The synth-based music puts you in the bracket of ‘80s because that’s when synths became prevalent. But it’s pretty lazy to call it ‘80s. When did the guitar get invented? Say the fifteenth century or something. It’s like saying all guitar music is medieval.
Anyway, I’d say our music is more electronic than electro.
For the first record Chew Lips was three people and now you’re a duo. What triggered that change?
Chew Lips has always been James and me writing all of the songs – so we are the band, but Will was more part of the live band. So when there were difficulties between the three of us the obvious answer was that he should go; he had a couple of good years in the band and came along for the ride, but I don’t know what he’s doing now! It’s such an intense working relationship when you’re together for so much time that when there’s something amiss then it always comes out in the end.
If you’re gonna be spending that much time with someone then you have to get with someone perfectly, I guess.
I read that you fell in love and moved to Paris during the making of this album and that inspired it lyrically. Which lyric would you say is the most poignant or the most meaningful to you?
‘Mixtape’ sounds more trendy than it is (I didn’t want to call it that but it has the word ‘mixtape’ in it) – and that song means a lot to me. But the whole album is meaningful, really, because I fell in love with this half-French half-Argentine guy and wrote pretty much the whole album with him in mind – not out of choice, but because that was what was happening. It’s a love album, I think. But there aren’t any ballads, before you freak out! It’s not just about love, but falling in love with the city, too. There’s a lot of positivity in the album. I talked about taking the Eurostar when I was commuting to and from Paris every week, the concrete station where the lovers congregate, and things like that.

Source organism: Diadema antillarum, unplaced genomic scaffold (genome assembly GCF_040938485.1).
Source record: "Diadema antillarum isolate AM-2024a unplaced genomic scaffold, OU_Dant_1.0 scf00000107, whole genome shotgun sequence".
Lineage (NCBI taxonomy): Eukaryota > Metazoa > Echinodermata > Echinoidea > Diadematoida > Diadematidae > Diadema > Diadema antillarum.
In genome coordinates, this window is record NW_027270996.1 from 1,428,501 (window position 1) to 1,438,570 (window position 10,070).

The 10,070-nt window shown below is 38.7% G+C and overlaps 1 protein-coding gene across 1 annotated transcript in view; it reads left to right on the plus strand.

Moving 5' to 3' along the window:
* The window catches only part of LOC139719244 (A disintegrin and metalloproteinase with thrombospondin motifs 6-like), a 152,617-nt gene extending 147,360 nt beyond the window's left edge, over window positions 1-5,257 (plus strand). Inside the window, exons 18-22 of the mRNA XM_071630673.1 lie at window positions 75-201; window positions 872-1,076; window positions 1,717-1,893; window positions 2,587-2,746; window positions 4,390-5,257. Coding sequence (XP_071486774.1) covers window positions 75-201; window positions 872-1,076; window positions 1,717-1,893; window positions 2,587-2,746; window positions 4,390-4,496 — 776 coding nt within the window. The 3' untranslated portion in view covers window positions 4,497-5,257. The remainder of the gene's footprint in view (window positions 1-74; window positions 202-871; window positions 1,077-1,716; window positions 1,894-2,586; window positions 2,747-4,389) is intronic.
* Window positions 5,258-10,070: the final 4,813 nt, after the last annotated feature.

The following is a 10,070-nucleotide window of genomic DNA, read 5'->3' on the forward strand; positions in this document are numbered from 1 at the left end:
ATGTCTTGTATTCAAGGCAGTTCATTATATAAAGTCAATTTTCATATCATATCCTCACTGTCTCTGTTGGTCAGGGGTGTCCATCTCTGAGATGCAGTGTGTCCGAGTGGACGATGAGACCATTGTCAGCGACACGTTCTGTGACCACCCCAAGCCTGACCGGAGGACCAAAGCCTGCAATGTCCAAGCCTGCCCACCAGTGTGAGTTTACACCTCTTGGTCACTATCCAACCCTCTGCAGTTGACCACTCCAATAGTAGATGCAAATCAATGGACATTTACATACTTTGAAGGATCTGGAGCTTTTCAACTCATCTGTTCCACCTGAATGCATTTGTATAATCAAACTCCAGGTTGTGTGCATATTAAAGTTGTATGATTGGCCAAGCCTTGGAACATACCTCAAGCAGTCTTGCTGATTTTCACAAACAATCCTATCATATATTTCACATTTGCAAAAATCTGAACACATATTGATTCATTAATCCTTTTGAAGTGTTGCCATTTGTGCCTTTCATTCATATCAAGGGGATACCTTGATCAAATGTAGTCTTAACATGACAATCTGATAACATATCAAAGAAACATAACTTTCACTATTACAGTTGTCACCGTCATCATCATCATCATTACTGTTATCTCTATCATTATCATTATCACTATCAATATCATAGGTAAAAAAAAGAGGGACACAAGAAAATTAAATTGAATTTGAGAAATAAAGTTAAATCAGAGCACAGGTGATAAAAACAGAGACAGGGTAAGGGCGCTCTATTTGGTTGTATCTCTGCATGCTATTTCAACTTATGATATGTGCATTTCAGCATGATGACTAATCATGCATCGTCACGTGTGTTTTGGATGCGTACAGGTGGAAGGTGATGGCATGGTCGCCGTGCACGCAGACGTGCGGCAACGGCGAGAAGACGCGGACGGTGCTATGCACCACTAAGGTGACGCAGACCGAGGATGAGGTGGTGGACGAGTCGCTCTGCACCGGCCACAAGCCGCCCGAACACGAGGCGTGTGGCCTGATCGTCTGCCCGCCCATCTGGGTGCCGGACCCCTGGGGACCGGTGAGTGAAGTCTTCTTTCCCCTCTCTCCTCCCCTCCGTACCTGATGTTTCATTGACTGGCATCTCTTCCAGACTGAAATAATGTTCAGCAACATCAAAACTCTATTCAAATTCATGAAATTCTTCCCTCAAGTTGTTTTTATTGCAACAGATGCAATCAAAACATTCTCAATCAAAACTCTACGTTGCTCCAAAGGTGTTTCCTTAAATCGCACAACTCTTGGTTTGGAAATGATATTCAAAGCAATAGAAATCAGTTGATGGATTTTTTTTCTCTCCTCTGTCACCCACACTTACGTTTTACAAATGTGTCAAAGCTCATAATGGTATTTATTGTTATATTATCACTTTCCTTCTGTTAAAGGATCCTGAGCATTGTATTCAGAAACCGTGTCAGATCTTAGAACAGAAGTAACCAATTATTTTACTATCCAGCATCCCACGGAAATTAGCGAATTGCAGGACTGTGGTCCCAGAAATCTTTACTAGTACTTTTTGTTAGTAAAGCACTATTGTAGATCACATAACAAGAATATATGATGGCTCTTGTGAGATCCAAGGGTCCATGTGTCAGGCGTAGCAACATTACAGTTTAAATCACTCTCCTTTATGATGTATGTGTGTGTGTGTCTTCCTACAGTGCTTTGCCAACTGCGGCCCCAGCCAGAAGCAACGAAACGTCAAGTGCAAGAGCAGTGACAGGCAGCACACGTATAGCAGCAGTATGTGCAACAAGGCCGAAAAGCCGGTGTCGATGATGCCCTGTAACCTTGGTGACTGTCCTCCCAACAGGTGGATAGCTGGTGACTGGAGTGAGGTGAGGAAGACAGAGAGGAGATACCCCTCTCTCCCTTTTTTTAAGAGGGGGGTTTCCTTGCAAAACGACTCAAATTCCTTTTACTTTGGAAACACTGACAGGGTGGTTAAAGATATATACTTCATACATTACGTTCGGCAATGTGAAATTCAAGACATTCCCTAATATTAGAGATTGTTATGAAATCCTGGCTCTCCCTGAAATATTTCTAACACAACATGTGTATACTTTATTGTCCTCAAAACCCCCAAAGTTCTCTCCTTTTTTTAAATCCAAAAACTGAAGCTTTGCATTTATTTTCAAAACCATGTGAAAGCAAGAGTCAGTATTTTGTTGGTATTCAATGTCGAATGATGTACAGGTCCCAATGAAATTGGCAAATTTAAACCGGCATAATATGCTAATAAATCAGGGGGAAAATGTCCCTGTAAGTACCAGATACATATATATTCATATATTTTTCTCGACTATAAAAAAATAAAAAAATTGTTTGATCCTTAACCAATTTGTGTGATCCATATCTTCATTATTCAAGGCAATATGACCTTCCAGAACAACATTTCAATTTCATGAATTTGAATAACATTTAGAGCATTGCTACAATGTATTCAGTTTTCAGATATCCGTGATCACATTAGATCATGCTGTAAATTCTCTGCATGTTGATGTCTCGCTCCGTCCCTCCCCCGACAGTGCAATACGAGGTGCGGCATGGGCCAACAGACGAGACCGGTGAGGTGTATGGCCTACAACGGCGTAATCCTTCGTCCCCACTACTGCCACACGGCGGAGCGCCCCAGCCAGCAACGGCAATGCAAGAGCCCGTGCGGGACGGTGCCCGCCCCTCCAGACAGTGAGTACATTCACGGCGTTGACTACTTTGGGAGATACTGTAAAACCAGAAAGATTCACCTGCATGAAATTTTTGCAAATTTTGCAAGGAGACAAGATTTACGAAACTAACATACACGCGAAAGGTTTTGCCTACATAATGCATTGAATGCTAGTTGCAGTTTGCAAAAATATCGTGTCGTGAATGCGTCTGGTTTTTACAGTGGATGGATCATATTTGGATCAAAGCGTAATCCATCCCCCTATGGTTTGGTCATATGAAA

How do the two albums differ lyrically?
The first is more ambiguous than this one. Unicorn is more landscapey.
I try not to write songs about things that other people won’t know anything about, because why would you do that? If I find something moving and I want to write about it, I write it in a way that other people would be able to listen and apply the story to their lives. That’s a good skill to have; I don’t know whether I have it, but I try. For example, when we were working on the current album I got quite ill and later on wrote some songs about that time, but obviously I don’t say literally that I got ill and I feel better now; it just alludes to triumphing over something, or home – moods that are a bit more ambiguous.
Hopefully more people will be able to listen to this record and feel that it means something to them, even though all the songs are based on personal experience because that’s all I can really write about, as that’s the only way I can feel something when I’m writing or performing.
In the recent weeks we’ve had the lowest album sales in the UK ever. I was wondering how that affects you as a musician, and what you think about that.
It’s really fucking sad for music, because it seems to be valued less than it’s ever been valued. You forget that there’s something making it, it’s their art and music is what they love doing, but people just want to rip them off. That said, I rip music off too.